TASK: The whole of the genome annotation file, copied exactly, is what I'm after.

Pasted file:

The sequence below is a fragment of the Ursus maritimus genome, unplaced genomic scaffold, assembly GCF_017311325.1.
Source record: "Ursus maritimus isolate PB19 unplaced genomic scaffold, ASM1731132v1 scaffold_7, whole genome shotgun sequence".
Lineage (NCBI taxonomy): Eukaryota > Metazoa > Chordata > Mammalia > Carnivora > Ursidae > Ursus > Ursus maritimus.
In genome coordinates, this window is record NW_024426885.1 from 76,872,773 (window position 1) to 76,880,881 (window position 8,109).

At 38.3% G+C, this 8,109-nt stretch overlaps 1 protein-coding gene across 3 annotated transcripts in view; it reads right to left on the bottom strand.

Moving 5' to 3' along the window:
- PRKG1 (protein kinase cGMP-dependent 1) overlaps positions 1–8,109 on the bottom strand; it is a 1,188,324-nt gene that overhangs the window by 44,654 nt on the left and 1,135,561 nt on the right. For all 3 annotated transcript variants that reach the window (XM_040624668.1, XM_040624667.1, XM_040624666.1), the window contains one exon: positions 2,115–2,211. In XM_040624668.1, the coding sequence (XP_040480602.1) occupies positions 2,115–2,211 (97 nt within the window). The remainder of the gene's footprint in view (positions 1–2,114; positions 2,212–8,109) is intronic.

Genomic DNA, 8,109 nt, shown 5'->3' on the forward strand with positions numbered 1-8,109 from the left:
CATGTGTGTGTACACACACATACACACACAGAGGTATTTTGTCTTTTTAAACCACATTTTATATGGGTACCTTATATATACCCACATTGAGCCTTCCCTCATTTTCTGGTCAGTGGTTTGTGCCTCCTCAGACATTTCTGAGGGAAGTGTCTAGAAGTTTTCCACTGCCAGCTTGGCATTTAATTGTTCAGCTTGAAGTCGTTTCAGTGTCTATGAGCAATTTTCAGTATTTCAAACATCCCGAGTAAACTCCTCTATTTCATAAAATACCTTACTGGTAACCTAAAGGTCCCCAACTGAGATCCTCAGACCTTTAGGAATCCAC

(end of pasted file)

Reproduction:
The sequence below is a fragment of the Ursus maritimus genome, unplaced genomic scaffold, assembly GCF_017311325.1.
Source record: "Ursus maritimus isolate PB19 unplaced genomic scaffold, ASM1731132v1 scaffold_7, whole genome shotgun sequence".
Lineage (NCBI taxonomy): Eukaryota > Metazoa > Chordata > Mammalia > Carnivora > Ursidae > Ursus > Ursus maritimus.
In genome coordinates, this window is record NW_024426885.1 from 76,872,773 (window position 1) to 76,880,881 (window position 8,109).

At 38.3% G+C, this 8,109-nt stretch overlaps 1 protein-coding gene across 3 annotated transcripts in view; it reads right to left on the bottom strand.

Moving 5' to 3' along the window:
- PRKG1 (protein kinase cGMP-dependent 1) overlaps positions 1–8,109 on the bottom strand; it is a 1,188,324-nt gene that overhangs the window by 44,654 nt on the left and 1,135,561 nt on the right. For all 3 annotated transcript variants that reach the window (XM_040624668.1, XM_040624667.1, XM_040624666.1), the window contains one exon: positions 2,115–2,211. In XM_040624668.1, the coding sequence (XP_040480602.1) occupies positions 2,115–2,211 (97 nt within the window). The remainder of the gene's footprint in view (positions 1–2,114; positions 2,212–8,109) is intronic.

Genomic DNA, 8,109 nt, shown 5'->3' on the forward strand with positions numbered 1-8,109 from the left:
CATGTGTGTGTACACACACATACACACACAGAGGTATTTTGTCTTTTTAAACCACATTTTATATGGGTACCTTATATATACCCACATTGAGCCTTCCCTCATTTTCTGGTCAGTGGTTTGTGCCTCCTCAGACATTTCTGAGGGAAGTGTCTAGAAGTTTTCCACTGCCAGCTTGGCATTTAATTGTTCAGCTTGAAGTCGTTTCAGTGTCTATGAGCAATTTTCAGTATTTCAAACATCCCGAGTAAACTCCTCTATTTCATAAAATACCTTACTGGTAACCTAAAGGTCCCCAACTGAGATCCTCAGACCTTTAGGAATCCAC